Court enters not guilty plea for dismissed PNP exec Petrasanta | Inquirer News

Court enters not guilty plea for dismissed PNP exec Petrasanta

/ 12:25 PM September 22, 2016
Chief Superintendent Raul Petrasanta. FILE PHOTO

Chief Superintendent Raul Petrasanta. FILE PHOTO

Dismissed police Chief Superintendent Raul Petrasanta, the former Firearms and Explosives Office (FEO) head, on Thursday refused to enter a plea on his graft charge over an anomalous courier deal in 2011.

During his scheduled arraignment before the Sandiganbayan’s Sixth Division, Petrasanta, a former official of the Firearms and Explosives Office and Central Luzon police director, refused to enter a plea when asked by the court to respond to his graft charge.


Also refusing to enter their pleas were co-accused Eduardo Acierto, Nelson Bautista, and Ricardo Zapata Jr.

The court thus entered a not guilty plea for Petrasanta and the three other accused police officials.


The principal accused, dismissed PNP Director General Alan Purisima, was arraigned in June when he pleaded not guilty of graft.

READ: Purisima pleads not guilty to graft in courier service deal 

Purisima was arrested May 20 by the Criminal Investigation and Detection Group when he arrived at the Ninoy Aquino International Airport (Naia) Terminal 3 from Butuan city after the court issued a warrant of arrest against him.

Purisima, a friend of President Benigno Aquino III, and 16 others were charged on one count of graft for acting allegedly with manifest partiality, evident bad faith and gross inexcusable negligence when they awarded the courier contract to the firm WerFast Documentary Agency, Inc.

READ: Purisima faces graft over anomalous courier deal


The prosecution said Purisima violated Section 3(e) of the Anti-Graft and Corrupt Practices Act when he gave unwarranted benefit to Werfast.


Purisima entered into a memorandum of agreement (MOA) with Werfast and accredited the firm as the PNP’s courier service provider for all the firearms license applications despite its failure to comply with government regulations on courier services.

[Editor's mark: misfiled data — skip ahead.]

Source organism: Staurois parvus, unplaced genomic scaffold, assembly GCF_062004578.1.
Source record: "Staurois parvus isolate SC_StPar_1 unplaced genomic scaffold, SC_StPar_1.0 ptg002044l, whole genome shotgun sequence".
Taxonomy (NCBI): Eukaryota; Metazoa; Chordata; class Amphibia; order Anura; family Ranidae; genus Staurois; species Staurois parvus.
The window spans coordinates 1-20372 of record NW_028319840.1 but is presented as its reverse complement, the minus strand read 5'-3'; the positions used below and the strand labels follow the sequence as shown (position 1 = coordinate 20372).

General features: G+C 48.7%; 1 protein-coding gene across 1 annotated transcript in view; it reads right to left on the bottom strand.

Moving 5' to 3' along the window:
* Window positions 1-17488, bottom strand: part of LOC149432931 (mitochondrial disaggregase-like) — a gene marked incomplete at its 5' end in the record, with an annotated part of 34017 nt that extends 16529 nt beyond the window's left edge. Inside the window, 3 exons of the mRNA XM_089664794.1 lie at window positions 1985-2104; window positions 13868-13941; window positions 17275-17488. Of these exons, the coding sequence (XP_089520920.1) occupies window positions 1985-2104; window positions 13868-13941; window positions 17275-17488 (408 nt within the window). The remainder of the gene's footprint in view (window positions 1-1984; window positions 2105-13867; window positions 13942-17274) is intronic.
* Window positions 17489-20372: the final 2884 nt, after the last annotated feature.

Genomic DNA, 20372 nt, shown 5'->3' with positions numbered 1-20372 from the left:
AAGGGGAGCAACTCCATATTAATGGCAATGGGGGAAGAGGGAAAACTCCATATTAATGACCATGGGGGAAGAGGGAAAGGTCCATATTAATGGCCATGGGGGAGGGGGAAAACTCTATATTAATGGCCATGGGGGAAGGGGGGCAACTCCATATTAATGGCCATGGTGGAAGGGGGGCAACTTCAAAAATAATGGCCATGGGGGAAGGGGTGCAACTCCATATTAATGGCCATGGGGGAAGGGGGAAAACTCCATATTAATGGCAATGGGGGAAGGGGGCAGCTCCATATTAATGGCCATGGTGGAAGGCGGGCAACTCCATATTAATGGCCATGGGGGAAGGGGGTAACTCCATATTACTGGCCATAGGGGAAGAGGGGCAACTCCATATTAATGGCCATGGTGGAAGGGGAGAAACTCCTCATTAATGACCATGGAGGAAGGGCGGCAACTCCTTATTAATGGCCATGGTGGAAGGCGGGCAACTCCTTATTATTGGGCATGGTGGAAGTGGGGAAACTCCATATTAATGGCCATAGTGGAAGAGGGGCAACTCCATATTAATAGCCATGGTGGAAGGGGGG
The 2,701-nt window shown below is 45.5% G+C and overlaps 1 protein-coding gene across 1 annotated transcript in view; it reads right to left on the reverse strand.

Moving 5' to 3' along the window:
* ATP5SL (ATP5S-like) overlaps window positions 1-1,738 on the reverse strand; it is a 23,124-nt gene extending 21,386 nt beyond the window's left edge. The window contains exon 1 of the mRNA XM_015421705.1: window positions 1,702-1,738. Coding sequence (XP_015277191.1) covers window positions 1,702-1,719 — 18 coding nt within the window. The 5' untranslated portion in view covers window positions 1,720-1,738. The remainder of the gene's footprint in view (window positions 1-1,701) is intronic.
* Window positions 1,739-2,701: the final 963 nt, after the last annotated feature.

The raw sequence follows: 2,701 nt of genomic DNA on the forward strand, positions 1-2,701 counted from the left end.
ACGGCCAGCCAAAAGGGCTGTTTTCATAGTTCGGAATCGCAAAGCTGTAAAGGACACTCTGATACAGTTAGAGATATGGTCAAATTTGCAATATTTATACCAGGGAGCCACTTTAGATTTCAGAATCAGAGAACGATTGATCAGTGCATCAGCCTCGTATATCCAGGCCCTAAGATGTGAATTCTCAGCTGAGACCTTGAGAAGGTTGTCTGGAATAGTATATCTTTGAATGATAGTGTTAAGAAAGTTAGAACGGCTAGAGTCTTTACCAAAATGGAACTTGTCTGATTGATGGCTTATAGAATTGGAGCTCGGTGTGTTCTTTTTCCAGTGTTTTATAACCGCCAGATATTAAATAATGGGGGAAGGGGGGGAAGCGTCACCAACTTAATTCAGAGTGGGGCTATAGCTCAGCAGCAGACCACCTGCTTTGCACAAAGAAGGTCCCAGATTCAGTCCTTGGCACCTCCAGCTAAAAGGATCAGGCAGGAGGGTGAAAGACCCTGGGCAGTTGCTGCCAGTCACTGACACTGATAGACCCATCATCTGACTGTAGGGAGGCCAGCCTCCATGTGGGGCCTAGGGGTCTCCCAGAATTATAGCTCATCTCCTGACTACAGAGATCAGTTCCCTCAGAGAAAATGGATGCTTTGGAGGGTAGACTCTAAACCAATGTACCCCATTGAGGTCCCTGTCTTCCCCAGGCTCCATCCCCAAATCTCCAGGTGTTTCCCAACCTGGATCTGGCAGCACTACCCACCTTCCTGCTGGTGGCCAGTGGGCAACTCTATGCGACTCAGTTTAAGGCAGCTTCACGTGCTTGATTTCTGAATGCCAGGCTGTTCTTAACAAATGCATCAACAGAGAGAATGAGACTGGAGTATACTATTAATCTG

Purisima and the respondents also approved the delivery by courier of firearms license as a mandatory policy in the PNP.

The prosecution said Werfast failed to seek prior registration with the Securities and Exchange Commission, and failed to get authority from the Department of Transportation and Communications to operate a delivery service as well as an accreditation from the Department of Science and Technology.

Also facing charges were Petrasanta, retired Police Director Gil Meneses, and dismissed FEO officials Chief Supt. Napoleon Estilles, Senior Supt. Allan Parreño, Senior Supt. Melchor Reyes, Senior Inspector Ford Tuazon, Senior Supt. EAcierto, Supt. Lenbell Fabia, Chief Inspector Sonia Calixto, Chief Inspector Bautista, and Chief Inspector Zapata Jr.

Werfast incorporators Mario Juan, Salud Bautista, Enrique Valerio, Lorna Perena and Juliana Pasia were also indicted.

Salud is the president of Philrem Services Corp., the money remittance firm at the center of the alleged money laundering scheme in February, when $81 million was allegedly stolen by hackers in the Bangladesh Bank and stashed in the Philippines. Salud faces a money laundering complaint before the Department of Justice.

Graft is a criminal offense bailable upon the posting of a P30,000 bail bond for each count.

Earlier, the Ombudsman dismissed Purisima, Petrasanta and the others for the administrative offenses of grave misconduct, serious dishonesty and grave abuse of authority. The officials were forfeited of their retirement benefits and barred from being reemployed in government.

READ: Purisima, Petrasanta, 9 other PNP officers dismissed from service 

The Ombudsman found that no public bidding was conducted, and that the MOA was entered into although Werfast lacked the track record as a courier service company.

Purisima and the officials also admitted that the accreditation documents from Werfast were incomplete and met only the minimum requirements. The respondents also gave absolute credence to the company’s representative that it has a joint venture with CMIT Consultancy Group, Inc. and Philrem.

The Ombudsman’s investigation also showed that WerFast engaged the services of LBC that cost P190 for deliveries within Metro Manila and P290 outside, while the other courier service providers only charge P90 within Manila.

In her order, Ombudsman Conchita Carpio-Morales said “the document trail—from the execution of the MOA to the issuance of an accreditation policy, subsequent mandatory imposition of courier service fee deliveries, until accreditation of Werfast—reveals measures undertaken to mask a long line of violations.”

Purisima and the others stand accused of violating Section 3(e) of the Anti-Graft and Corrupt Practices Act, which prohibits public officials from causing any undue injury to any party, or giving any private party any unwarranted benefits, advantage or preference in the discharge of his official administrative or judicial functions through manifest partiality, evident bad faith or gross inexcusable negligence.

Petrasanta already faces a separate graft trial before the Sandiganbayan for the missing AK-47 assault rifles allegedly sold to communist rebels. IDL/rga

READ: Aquino’s pal Petrasanta, cops face arrest over AK-47 deal 

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TAGS: Alan Purisima, and Ricardo Zapata Jr., Eduardo Acierto, Graft, Gun Deal, Nelson Bautista, Raul Petrasanta, Sandiganbayan, Werfast
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